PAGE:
How to stop Tahoe from becoming the Disneyland of wildfire country

Mark Twain described Lake Tahoe as “a noble sheet of blue water rising six thousand three hundred feet above sea level”.

This beautiful lake and its surrounding Sierra Nevada attract admirers from all over the world. But tourism, unfettered commercial growth in the land of wildfires and environmental neglect are rapidly destroying the very qualities that make it special.

Talk to most Tahoe Basin residents and they’ll tell you that the legions of outsiders in recent years have a lot in common with kudzu, the vine that chokes out almost everything in its path.

Not all visitors are to blame, but when tourists arrive in the tens of thousands, our small mountain communities feel under siege. Overtourism first took root when rapacious real estate investors turned Airbnb operators bent zoning rules for financial gain, turning private homes into short-term rentals. Then come the entrepreneurs, companies and tourism promoters who lobbies elected officials and government agencies turn a blind eye to the harms of unfettered short-term rental growth, lax oversight and inadequate infrastructure.

Destination management organizations such as the Reno Sparks Convention and the Visitors Authority benefit from collecting transient occupancy taxes from vacation rentals in Tahoe. A public records request revealed a scheme by Airbnb to create a “corporate partnership agreement” with the authority and its North Lake Tahoe tourism surrogates. The goal was to flood Tahoe Basin communities with visitors during the height of the 2020-2021 pandemic. Remember that at that time, no vaccine existed. Coronavirus infections and COVID deaths have skyrocketed in the region to such an extent that Northern Nevada’s largest hospital has been forced to create a pandemic triage overflow in the hospital car park.

What was the message to Tahoe residents – from first responders to school teachers to grocery clerks to children and retirees? You are not the priority.

As the Tahoe Basin’s popularity skyrockets, so does the encroachment on wildfire country. Hungry Realtors, rental operators and developers want to turn Tahoe’s majestic natural wonders into a Disneyland-like operation. A new North Lake Tahoe development in Nevada’s Washoe County, for example, has 120 hotel rooms and 80 condominiums and promises to offer 24/7 concierge service, a beach club and a restaurant. place of events. Down the road, another new project of 40 condominiums also hopes to innovate. But in Lake County, California, where comparable fire hazards abound, a judge recently stopped a development project who did not sufficiently foresee what could happen when a forest fire breaks out. Apparently Washoe County officials do not share this concern, although an emergency evacuation is still possible.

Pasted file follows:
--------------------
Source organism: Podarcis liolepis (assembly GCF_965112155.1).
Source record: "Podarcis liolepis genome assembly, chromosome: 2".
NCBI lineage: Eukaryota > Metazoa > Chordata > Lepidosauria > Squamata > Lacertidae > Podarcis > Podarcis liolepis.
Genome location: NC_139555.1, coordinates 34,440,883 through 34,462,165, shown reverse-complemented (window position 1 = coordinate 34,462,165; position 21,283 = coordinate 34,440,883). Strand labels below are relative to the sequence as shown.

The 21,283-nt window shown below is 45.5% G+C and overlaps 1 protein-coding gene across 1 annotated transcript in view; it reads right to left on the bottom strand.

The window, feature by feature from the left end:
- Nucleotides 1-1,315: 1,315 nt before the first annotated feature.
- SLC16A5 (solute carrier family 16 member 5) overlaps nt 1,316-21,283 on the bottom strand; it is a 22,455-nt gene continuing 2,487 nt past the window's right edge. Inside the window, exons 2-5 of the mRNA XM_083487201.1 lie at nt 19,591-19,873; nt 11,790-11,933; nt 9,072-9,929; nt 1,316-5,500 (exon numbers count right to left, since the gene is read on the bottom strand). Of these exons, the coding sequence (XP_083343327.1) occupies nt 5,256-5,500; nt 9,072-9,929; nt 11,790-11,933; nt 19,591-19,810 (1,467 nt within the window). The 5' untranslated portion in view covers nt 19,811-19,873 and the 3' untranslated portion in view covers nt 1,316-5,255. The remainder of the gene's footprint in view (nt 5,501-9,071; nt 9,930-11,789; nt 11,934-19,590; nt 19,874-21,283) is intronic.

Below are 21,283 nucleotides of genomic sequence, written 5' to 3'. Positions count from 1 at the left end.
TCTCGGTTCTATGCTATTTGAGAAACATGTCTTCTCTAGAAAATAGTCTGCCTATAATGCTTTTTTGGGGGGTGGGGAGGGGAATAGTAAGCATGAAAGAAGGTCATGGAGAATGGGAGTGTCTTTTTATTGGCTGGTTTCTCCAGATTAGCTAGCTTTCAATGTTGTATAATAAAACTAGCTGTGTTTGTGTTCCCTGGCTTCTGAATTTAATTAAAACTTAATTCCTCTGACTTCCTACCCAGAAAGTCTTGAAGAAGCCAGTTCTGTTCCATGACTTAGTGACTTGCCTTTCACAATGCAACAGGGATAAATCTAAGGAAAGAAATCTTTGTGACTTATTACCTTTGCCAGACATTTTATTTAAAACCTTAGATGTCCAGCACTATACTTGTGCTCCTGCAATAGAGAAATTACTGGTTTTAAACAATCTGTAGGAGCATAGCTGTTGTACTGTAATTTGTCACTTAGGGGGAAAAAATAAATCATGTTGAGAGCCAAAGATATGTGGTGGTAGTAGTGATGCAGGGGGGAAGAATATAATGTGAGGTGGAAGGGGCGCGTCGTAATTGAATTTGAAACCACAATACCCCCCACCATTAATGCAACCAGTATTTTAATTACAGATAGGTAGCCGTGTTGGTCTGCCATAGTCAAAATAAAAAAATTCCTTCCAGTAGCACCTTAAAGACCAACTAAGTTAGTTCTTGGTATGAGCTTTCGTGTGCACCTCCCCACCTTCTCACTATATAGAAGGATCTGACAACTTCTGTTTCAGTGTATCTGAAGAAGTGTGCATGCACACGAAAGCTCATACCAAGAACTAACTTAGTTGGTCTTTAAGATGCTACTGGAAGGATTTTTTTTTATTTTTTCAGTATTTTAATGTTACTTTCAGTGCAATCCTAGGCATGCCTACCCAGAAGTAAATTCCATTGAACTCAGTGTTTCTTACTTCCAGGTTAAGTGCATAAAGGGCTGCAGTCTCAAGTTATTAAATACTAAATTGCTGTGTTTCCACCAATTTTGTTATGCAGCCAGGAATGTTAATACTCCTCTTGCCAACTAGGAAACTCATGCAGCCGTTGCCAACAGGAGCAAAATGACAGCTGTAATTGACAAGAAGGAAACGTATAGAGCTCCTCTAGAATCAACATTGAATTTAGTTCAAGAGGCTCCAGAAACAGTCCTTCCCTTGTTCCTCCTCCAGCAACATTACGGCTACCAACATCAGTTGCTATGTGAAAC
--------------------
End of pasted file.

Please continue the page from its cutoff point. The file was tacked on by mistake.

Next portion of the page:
The few roads in the Tahoe Basin are already congested. Record snowstorms recently created travel nightmares for residents and transport workers as tourists clogged roads eager to get to accommodation because refunds would not be received. The situation got so bad in South Lake Tahoe that first responders had to support hospital staff to their jobs. Nevada governor declares state of emergency to allow highway patrol turn away non-residents.

Summer was no better. Wildfire evacuations last year led to apocalyptic scenes of residents and tourists struggling to access winding mountain roads engulfed in thick smoke. the fire hazard severity maps around Tahoe remain terrifying.

from lake tahoe clarity has deteriorated Year after year. Once the paths and the virgin meadows littered with garbage and animal droppings. E-bikers and mountain bikers compete with hikers on crowded trails. Eager visitors park haphazardly along the narrow streets and neighborhoods. Local residents of California and Nevada are under siege. As new petition launched by residents of North Lake Tahoe points out that “the number of tourists here is well beyond capacity, largely due to the proliferation of short-term rentals”. Accommodation formerly used by locals working in the service sector is no longer available for long-term rental.

It doesn’t have to be that way. We are not the first place to struggle with tourism. Venice and Florence, Italy, crack down on Airbnb and its brothers. In 2019, the Dutch Tourism and Convention Board stated that it no longer promote the visit but instead focus on managing the visitors it already receives.

Tahoe residents need government agencies and officials in California and Nevada to prioritize the well-being of the Tahoe Basin and those who live there. We need the Tahoe Regional Planning Agency and our local and state officials in both states to adopt a coordinated, comprehensive, and enforceable policy that limits unhoused short-term rentals in residential areas. At present, there is little more than a “mole swoop” system that varies widely from county to county, with residents often drafted in as short-term hire police. Such limits and other incentives would shift units from short-term housing to long-term housing.

The region also needs a transit and reservation system for sites, parking, and cars, much like Zion and Glacier Bay National Parks. Non-resident vehicles can and should be stopped and parked before entering the Tahoe Basin. Resources from the federal infrastructure package could help sustain the effort.

Until development is curbed and the tourism industry prioritizes environmental stewardship and sustainability, the natural splendor that Twain once saw will always be under threat. Redirecting tourism funds to promote ideal visitor behavior prior to arrival can help preserve Tahoe so that future generations can revere and enjoy it responsibly.

Pamela Mahoney Tsigdinos is a writer who lives in North Lake Tahoe.

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